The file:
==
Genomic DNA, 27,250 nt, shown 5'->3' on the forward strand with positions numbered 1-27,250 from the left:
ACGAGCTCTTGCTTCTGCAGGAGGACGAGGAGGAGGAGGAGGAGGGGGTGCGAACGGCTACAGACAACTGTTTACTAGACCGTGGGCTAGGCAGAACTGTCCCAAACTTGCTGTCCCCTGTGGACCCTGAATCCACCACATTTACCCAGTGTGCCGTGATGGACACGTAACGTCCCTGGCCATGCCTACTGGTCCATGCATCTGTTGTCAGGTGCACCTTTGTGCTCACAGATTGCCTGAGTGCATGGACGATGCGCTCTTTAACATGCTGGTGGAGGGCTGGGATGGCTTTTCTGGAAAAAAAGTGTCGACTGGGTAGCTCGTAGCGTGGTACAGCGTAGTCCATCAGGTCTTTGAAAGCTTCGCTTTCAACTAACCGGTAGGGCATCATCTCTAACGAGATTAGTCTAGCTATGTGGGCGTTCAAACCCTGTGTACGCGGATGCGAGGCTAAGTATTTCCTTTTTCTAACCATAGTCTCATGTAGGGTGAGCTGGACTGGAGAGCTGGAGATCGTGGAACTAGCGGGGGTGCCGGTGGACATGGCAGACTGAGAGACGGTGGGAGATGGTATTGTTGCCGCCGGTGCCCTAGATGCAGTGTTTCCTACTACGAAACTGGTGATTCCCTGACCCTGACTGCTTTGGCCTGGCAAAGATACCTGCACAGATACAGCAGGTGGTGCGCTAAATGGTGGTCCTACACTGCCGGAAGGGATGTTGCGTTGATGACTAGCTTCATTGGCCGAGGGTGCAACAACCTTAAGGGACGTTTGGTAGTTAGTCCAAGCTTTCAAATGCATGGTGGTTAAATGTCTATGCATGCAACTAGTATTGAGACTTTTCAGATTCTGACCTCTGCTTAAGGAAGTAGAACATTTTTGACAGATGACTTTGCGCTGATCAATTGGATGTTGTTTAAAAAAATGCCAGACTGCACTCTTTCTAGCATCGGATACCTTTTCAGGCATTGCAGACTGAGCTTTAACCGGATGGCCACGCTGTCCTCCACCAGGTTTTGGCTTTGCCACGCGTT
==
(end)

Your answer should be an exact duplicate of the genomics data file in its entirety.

Genomic DNA, 27,250 nt, shown 5'->3' on the forward strand with positions numbered 1-27,250 from the left:
ACGAGCTCTTGCTTCTGCAGGAGGACGAGGAGGAGGAGGAGGAGGGGGTGCGAACGGCTACAGACAACTGTTTACTAGACCGTGGGCTAGGCAGAACTGTCCCAAACTTGCTGTCCCCTGTGGACCCTGAATCCACCACATTTACCCAGTGTGCCGTGATGGACACGTAACGTCCCTGGCCATGCCTACTGGTCCATGCATCTGTTGTCAGGTGCACCTTTGTGCTCACAGATTGCCTGAGTGCATGGACGATGCGCTCTTTAACATGCTGGTGGAGGGCTGGGATGGCTTTTCTGGAAAAAAAGTGTCGACTGGGTAGCTCGTAGCGTGGTACAGCGTAGTCCATCAGGTCTTTGAAAGCTTCGCTTTCAACTAACCGGTAGGGCATCATCTCTAACGAGATTAGTCTAGCTATGTGGGCGTTCAAACCCTGTGTACGCGGATGCGAGGCTAAGTATTTCCTTTTTCTAACCATAGTCTCATGTAGGGTGAGCTGGACTGGAGAGCTGGAGATCGTGGAACTAGCGGGGGTGCCGGTGGACATGGCAGACTGAGAGACGGTGGGAGATGGTATTGTTGCCGCCGGTGCCCTAGATGCAGTGTTTCCTACTACGAAACTGGTGATTCCCTGACCCTGACTGCTTTGGCCTGGCAAAGATACCTGCACAGATACAGCAGGTGGTGCGCTAAATGGTGGTCCTACACTGCCGGAAGGGATGTTGCGTTGATGACTAGCTTCATTGGCCGAGGGTGCAACAACCTTAAGGGACGTTTGGTAGTTAGTCCAAGCTTTCAAATGCATGGTGGTTAAATGTCTATGCATGCAACTAGTATTGAGACTTTTCAGATTCTGACCTCTGCTTAAGGAAGTAGAACATTTTTGACAGATGACTTTGCGCTGATCAATTGGATGTTGTTTAAAAAAATGCCAGACTGCACTCTTTCTAGCATCGGATACCTTTTCAGGCATTGCAGACTGAGCTTTAACCGGATGGCCACGCTGTCCTCCACCAGGTTTTGGCTTTGCCACGCGTT